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Corn starch

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Title: Corn starch  
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Subject: Corn allergy, Ba-wan, Coconut bar, Mie koclok, Pineapple tart
Collection: Edible Thickening Agents, Maize Products, Starch
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Corn starch

Corn starch, cornstarch, cornflour or maize starch or maize is the starch derived from the corn (maize) grain. The starch is obtained from the endosperm of the corn kernel. Corn starch is a popular food ingredient used in thickening sauces or soups, and is used in making corn syrup and other sugars.[1]

Contents

  • History 1
  • Use 2
  • Manufacture 3
  • Accident 4
  • Names and varieties 5
  • See also 6
  • References 7
  • External links 8

History

Advertisement for a Cornflour manufacture, 1894

Cornstarch was discovered in the year 1840 by Thomas Kingsford, whilst he was working as the superintendent of a wheat starch factory in Jersey City, New Jersey. Until 1851, corn starch was used primarily for starching laundry and industrial uses.[2]

Use

Corn starch is used as a thickening agent in liquid-based foods (e.g., soup, sauces, gravies, custard), usually by mixing it with a lower-temperature liquid to form a paste or slurry. It is sometimes preferred over flour alone because it forms a translucent mixture, rather than an opaque one. As the starch is heated, the molecular chains unravel, allowing them to collide with other starch chains to form a mesh, thickening the liquid (Starch gelatinization).

It is usually included as an anti-caking agent in powdered sugar (10X or confectioner's sugar). Baby powder often includes cornstarch among its ingredients.

Corn starch when mixed with a fluid can make a non-Newtonian fluid, e.g. adding water makes Oobleck and adding oil makes an Electrorheological fluid.

A common substitute is arrowroot, which replaces corn starch on a 1:1 ratio.[3]

Corn starch added to a batter which coated chicken nuggets increased oil absorption and crispness after the latter stages of frying.[4]

Corn starch can be used to manufacture bioplastics.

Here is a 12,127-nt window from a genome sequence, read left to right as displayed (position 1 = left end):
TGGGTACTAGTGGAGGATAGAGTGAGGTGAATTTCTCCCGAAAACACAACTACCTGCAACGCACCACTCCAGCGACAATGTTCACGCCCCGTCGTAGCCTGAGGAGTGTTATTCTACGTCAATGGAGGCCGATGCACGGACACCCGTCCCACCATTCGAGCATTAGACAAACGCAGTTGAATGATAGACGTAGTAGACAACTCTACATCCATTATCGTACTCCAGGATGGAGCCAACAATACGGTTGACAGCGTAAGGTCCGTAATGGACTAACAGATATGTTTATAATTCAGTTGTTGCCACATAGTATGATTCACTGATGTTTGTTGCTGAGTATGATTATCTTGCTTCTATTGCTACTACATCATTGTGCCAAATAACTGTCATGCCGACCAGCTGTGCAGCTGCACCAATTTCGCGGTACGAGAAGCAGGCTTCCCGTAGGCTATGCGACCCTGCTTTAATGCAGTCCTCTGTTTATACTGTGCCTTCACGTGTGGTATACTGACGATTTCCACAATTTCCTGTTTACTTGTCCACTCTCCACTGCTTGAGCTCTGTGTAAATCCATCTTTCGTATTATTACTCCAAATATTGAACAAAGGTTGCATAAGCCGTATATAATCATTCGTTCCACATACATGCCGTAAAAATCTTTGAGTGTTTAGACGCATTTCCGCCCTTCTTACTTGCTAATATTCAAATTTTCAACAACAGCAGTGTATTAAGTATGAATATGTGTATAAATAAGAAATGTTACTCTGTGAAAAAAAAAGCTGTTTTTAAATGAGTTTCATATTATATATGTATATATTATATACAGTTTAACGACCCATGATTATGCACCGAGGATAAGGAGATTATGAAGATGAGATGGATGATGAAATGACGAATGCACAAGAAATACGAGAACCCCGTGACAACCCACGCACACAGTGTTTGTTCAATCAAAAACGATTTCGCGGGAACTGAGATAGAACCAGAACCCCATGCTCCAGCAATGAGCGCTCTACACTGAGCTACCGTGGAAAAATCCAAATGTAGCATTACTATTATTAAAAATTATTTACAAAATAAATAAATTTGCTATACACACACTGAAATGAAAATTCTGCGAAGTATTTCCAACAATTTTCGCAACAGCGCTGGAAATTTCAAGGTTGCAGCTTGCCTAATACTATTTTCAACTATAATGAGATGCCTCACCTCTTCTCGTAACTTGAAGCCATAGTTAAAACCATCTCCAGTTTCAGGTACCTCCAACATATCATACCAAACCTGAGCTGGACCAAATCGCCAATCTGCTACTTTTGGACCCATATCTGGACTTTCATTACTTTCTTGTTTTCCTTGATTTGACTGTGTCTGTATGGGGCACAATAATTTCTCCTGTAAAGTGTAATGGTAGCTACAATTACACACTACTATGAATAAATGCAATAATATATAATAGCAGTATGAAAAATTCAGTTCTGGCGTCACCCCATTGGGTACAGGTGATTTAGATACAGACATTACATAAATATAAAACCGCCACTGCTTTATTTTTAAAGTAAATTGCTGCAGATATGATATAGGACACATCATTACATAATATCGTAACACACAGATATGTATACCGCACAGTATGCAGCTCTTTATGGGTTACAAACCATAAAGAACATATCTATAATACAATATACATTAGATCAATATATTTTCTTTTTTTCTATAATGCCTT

Corn starch is the preferred anti-stick agent on medical products made from natural latex, including condoms, diaphragms and medical gloves.[5][6] Prior usage of talc was abandoned as talc was believed to be a carcinogen.

Food producers reduce production costs by adding varying amounts of corn starch to foods, for example to cheese and yogurt. This is more common in the United States of America where the Congress and the Department of Agriculture subsidize and reduce its cost to food manufacturers.

Corn starch is used to supply glucose to humans who have glycogen storage disease (GSD). Without this they would not thrive (i.e. little, if any, weight gain) and thus die. Cornstarch can be used starting at age 6 – 12 months which allows feeds to be spaced and glucose fluctuations to be minimized.[7]

Manufacture

Corn starch shown on a poster, upper left.

The corn is steeped for 30 to 48 hours, which ferments it slightly. The germ is separated from the endosperm and those two components are ground separately (still soaked). Next the starch is removed from each by washing. The starch is separated from the corn steep liquor, the cereal germ, the fibers and the corn gluten mostly in hydrocyclones and centrifuges, and then dried. (The residue from every stage is used in animal feed and to make corn oil or other applications.) This process is called wet milling. Finally, the starch may be modified for specific purposes.[8]

Accident

On June 27, 2015, flammable starch-based powder fuelled the Formosa Fun Coast explosion in Taiwan.

Names and varieties

  • Called corn starch in the United States and Canada.
  • Called cornflour in the United Kingdom, Ireland, Israel and some Commonwealth countries. Not to be confused with cornmeal.
  • Often called maizena in the Netherlands, Belgium, France, Germany, Finland, Austria, Italy, Portugal, Morocco, Brazil, Norway, Denmark, Slovakia, Sweden, Switzerland, Spain, South Africa and Latin America, after the brand.[9]

See also

References

  1. ^ http://www.merriam-webster.com/dictionary/cornstarch
  2. ^ "Corn starch". Everything2. Retrieved 2011-06-12. 
  3. ^ "Ingredient Substitution". JoyofBaking.com. 2007-09-11. Retrieved 2011-06-12. 
  4. ^ Bilge Altunaker; Sepil Sahin; Gulum Sumnu (March 2004). "Functionality of batters containing different starch types for deep-fat frying of chicken nuggets". European Food Research and Technology 218 (4): 318–322.  
  5. ^ https://news.google.com/newspapers?nid=1298&dat=19960111&id=JOkyAAAAIBAJ&sjid=xQcGAAAAIBAJ&pg=7209,1622583
  6. ^ http://www.fda.gov/medicaldevices/deviceregulationandguidance/guidancedocuments/ucm113316.htm
  7. ^ "GSD Type 1". GSD Life. Retrieved 2013-10-31. 
  8. ^ "International Starch: Production of corn starch". Starch.dk. Retrieved 2011-06-12. 
  9. ^ "Maizena". Maizena marca registrada. Retrieved 2013-04-17. 

External links

  • American Corn Refiners Association
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